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Living Planet Report 2018: a warning sign for our planet I WWF

Published on Oct 30, 2018
Wildlife populations around the world have declined by 60% since 1970. It’s time to decide. Are you for the world, or against it?

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What is 'Green Cake' and why did this woman invent it? - BBC News

Published on Nov 5, 2018
A young Palestinian entrepreneur, Majd Mashharawi, has redesigned the plain old concrete block to help Gaza rebuild its infrastructure.

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The city that gives you free beer for cycling - BBC

Published on Nov 4, 2018
This is how the Italian city of Bologna is getting people to leave their cars behind.

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Weather will be much warmer by 2050. See how these US cities will change I VOX

Weather will be much warmer by 2050. See how these US cities will change I VOX | Geography resources for South African teachers | Scoop.it

30 Oct 2018

But how much will temperatures in US cities change by 2050? By then, scientists say average global warming since preindustrial levels could be about twice what it is in 2018 — and much more obvious and disruptive.  To answer this question, we looked at the average summer high and winter low temperatures in 1,000 cities in the continental US, comparing recorded and modeled temperatures from 1986 to 2015 to projections for 2036 to 2065. This offers us the best possible estimate on how much winters and summers will shift from 2000 to 2050.

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Extreme weather cannot be our "new normal" I Greenpeace

Published on Sep 27, 2018
Typhoon Mangkhut has recently wreaked havoc in the Philippines, Hong Kong, Macau, and southern China causing injuries, forced evacuations and agricultural damage in the Philippines. Meanwhile, Hurricane Florence has caused catastrophic flooding in the southeast US. For years, scientists have warned us that climate change will likely lead to bigger, wetter, and more intense storms. But we can’t stand back and let the impacts of climate change become the “new normal”.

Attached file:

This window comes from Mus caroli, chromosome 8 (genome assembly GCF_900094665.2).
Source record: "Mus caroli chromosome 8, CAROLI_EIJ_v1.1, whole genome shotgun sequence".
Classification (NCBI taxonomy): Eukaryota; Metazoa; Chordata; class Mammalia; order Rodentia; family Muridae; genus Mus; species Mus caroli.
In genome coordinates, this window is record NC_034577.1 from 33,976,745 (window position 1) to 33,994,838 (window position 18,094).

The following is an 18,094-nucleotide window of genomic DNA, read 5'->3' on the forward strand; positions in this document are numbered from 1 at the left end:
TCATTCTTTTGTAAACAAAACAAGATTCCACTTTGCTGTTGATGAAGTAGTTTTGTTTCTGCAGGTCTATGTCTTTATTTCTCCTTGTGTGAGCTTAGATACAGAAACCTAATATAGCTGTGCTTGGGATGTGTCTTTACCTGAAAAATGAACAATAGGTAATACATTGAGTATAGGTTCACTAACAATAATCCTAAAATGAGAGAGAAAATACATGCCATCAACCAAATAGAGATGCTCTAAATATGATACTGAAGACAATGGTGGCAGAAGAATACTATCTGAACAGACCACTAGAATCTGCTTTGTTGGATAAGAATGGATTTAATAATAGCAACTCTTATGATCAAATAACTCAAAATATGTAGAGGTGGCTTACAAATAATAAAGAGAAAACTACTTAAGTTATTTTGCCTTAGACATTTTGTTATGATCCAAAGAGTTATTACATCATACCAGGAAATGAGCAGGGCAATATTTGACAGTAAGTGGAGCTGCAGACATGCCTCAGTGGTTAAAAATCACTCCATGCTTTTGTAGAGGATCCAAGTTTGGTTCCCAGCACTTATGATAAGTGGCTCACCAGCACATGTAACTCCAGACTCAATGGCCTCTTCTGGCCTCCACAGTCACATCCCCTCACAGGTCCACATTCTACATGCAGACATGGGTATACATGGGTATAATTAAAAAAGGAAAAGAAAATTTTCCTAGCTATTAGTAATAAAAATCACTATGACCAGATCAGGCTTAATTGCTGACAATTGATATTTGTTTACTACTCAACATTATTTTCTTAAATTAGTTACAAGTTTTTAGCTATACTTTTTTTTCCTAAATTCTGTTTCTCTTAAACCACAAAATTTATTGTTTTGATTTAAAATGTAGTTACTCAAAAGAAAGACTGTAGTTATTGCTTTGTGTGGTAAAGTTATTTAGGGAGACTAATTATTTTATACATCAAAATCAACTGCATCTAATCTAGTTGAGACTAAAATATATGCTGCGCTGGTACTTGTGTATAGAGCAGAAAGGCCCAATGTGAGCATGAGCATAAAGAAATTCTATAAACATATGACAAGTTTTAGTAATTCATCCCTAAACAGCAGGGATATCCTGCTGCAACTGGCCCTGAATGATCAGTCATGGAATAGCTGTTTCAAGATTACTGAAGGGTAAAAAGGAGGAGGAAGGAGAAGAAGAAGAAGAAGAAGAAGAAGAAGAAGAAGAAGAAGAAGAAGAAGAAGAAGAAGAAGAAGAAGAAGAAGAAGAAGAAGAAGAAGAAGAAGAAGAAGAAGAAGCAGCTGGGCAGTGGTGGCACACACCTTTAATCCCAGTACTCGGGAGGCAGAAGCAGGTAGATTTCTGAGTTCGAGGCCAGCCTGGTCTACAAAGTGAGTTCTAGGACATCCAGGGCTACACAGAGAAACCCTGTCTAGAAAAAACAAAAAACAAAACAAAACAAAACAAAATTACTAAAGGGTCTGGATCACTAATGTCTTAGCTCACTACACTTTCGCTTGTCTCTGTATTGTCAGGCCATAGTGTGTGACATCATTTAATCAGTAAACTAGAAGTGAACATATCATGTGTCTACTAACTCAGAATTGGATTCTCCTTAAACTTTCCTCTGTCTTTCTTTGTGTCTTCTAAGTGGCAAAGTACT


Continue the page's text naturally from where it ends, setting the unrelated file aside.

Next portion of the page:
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Climate change: Five cheap ways to remove CO2 from the atmosphere I BBC

Climate change: Five cheap ways to remove CO2 from the atmosphere I BBC | Geography resources for South African teachers | Scoop.it

26 Oct 2018

As well as rapidly reducing the carbon dioxide that we humans are pumping into the atmosphere in huge amounts, recent scientific assessments of climate change have all suggested that cutting emissions alone will not be enough to keep global temperatures from rising more than 1.5 or 2 degrees C. The Intergovernmental Panel on Climate Change and others have all stated that extracting CO2 from the air will be needed if we are to bend the rising temperature curve before the end of this century. These ideas are controversial with some seeing them as a distraction from the pressing business of limiting emissions of CO2. But a new assessment from the US National Academies of Sciences, Engineering and Medicine says that some of these "negative emissions technologies" are ready to be deployed, on a large scale, right now.

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The Amazon: its threats and how we'll protect it I Greenpeace

Published on Nov 6, 2018
The Amazon is the world's biggest rainforest. Cattle ranching, soya plantations and timber extracting are some of the key drivers of deforestation in the Amazon. Greenpeace has been working with our Indigenous allies to guarantee the demarcation of their lands and exposing the atrocious violence against forest defenders by loggers and land grabbers.

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Massive Crater Discovered Under Greenland Ice I NASA

Published on Nov 14, 2018
In a remote area of northwest Greenland, an international team of scientists has made a stunning discovery, buried beneath a kilometer of ice. It’s a meteor impact crater, 300 meters deep and bigger than Paris or the Beltway around Washington, DC. It is one of the 25 largest known impact craters on Earth, and the first found under any of our planet’s ice sheets.